SIYASANGA NGCONGCA: A BRAVE DE­CI­SION TO CON­TINUE A LEGACY

Weekend Argus (Sunday Edition) - - BUSINESS - JOSEPH BOOY­SEN joseph.booy­[email protected]

CAPE TOWN-born en­tre­pre­neur Siyasanga Ngcongca has had to jump into the deep end in or­der to run her late fa­ther’s build­ing con­sult­ing busi­ness fol­low­ing his death in 2013.

“I did not have a wealth of busi­ness knowl­edge, but I had to dive straight into the busi­ness, in a male-dom­i­nated in­dus­try, be­cause I had to think about the fu­ture of my fam­ily as well as the employees,” says Ngcongca.

The fam­ily busi­ness, based in Mowbray, was es­tab­lished by her late fa­ther, Lamla Ngcongca, in 1993. It of­fers ser­vices rang­ing from claims re­gard­ing fires to storms and floods, break-ins to build­ing main­te­nance.

She is now the direc­tor of Ngcongca Build­ing Con­sult­ing, a ser­vice provider for in­sur­ance com­pa­nies re­gard­ing their non­mo­tor, build­ing and com­mer­cial claims. At the time of her fa­ther’s death, she was about to grad­u­ate as an in­ter­nal au­di­tor and had just started her ju­nior ac­count po­si­tion.

She says since most of the employees had been work­ing for the com­pany since it was es­tab­lished in 1993, she had to weigh her op­tions of whether she should con­tinue with be­com­ing an in­ter­nal au­di­tor or let the lights go off for the fam­ily.

“I didn’t even know what the con­se­quences of that would be. So I took a brave de­ci­sion.”

How­ever, her fa­ther had taught her the busi­ness from an early age.

When she was younger, Ngcongca had to bal­ance her life be­tween go­ing to school, her dad’s work and house­hold chores.

“So they (the staff) got used to me over the years, be­cause I had done this from a young age. You know how God works. I didn’t even have a clue that one day I would want to take over the busi­ness,” she said.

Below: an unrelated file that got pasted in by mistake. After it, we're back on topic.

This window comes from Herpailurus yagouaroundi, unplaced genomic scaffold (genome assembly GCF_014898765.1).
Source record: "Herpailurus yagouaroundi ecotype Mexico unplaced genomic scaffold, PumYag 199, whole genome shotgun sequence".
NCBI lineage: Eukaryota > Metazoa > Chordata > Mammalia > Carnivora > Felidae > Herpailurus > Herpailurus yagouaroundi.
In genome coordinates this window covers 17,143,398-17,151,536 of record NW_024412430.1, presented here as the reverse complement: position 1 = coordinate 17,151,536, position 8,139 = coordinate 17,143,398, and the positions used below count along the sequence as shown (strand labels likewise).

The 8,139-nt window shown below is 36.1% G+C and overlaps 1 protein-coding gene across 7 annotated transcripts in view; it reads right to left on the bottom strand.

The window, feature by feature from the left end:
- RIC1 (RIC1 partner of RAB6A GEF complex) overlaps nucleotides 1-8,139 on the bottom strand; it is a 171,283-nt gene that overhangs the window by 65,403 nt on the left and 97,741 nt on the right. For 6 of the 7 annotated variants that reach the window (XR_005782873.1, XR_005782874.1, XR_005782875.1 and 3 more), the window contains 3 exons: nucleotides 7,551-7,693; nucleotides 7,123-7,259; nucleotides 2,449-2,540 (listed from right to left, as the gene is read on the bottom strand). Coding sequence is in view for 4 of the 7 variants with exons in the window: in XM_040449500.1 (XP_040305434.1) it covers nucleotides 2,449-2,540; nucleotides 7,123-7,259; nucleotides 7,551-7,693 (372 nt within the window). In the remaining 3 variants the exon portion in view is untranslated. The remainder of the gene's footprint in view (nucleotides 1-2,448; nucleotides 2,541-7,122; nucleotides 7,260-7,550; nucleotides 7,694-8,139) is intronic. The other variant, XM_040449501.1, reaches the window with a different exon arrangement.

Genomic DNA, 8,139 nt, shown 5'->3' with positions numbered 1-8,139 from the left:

Ngcongca added that for the next two years af­ter tak­ing over the run­ning of the busi­ness she had faced very chal­leng­ing times manag­ing money, hav­ing come from earn­ing a salary of about R8 500 month to now con­trol­ling a large amount of money.

She said that at school and univer­sity she was never taught how to man­age money, or what fi­nan­cial guid­ance was all about.

“So I strug­gled the first few years. I re­alised that the busi­ness was not go­ing to make it if you only rely on one in­come com­ing in.” She re­alised she needed to seek more clients and knock on other doors.

“I knocked on doors in 2014, 2015, 2016 and no­body opened. It was only in 2017 that I started get­ting a turn-around in the busi­ness,” she said.

Ngcongca added that be­sides hav­ing Ned­group In­sur­ance as a client, she then took on board clients such as San­tam, Absa and Bryte In­sur­ance.

Ngcongca adopted a hands-on ap­proach when it came to learn­ing about the busi­ness.

She re­calls try­ing to un­der­stand the process of a fire claim and fol­low­ing the in­spec­tor up on to the roof.

“I am such a stub­born per­son and I wanted to learn. A guy said while I was climb­ing on the roof: ‘No, Siya, you don’t have to see what’s hap­pen­ing there.’ But I got on to the roof and five min­utes later I was on the ground af­ter fall­ing off a 2.8m high roof. But that did not get me down.

“Be­cause of be­ing a woman, I said to my­self, oh my gosh, I’m fall­ing in front of these guys, I can’t cry. I then had to act like a tough cookie and say: ‘No, guys, I’m com­pletely fine.’ ”

She says it has been an in­cred­i­ble jour­ney.

When peo­ple ask her if she feels the pres­sure of be­ing in a male­dom­i­nated in­dus­try, Ngcongca says no, be­cause she won’t let the pres­sure get to her.

Ngcongca says she cur­rently em­ploys 14 peo­ple and plans to em­ploy up to 35 by 2020 as she in­tends to grow the busi­ness fur­ther and ex­pand un­der cor­po­rate build­ing main­te­nance.

Her goals in­clude sav­ing cap­i­tal to buy de­hu­mid­i­fy­ing ma­chines to be used across a num­ber of jobs, which will al­low her to em­ploy 15 ad­di­tional peo­ple, which she hopes to achieve within the next 18 months.

SIYASANGA Ngcongca. Manag­ing money was her big­gest chal­lenge.| Sup­plied

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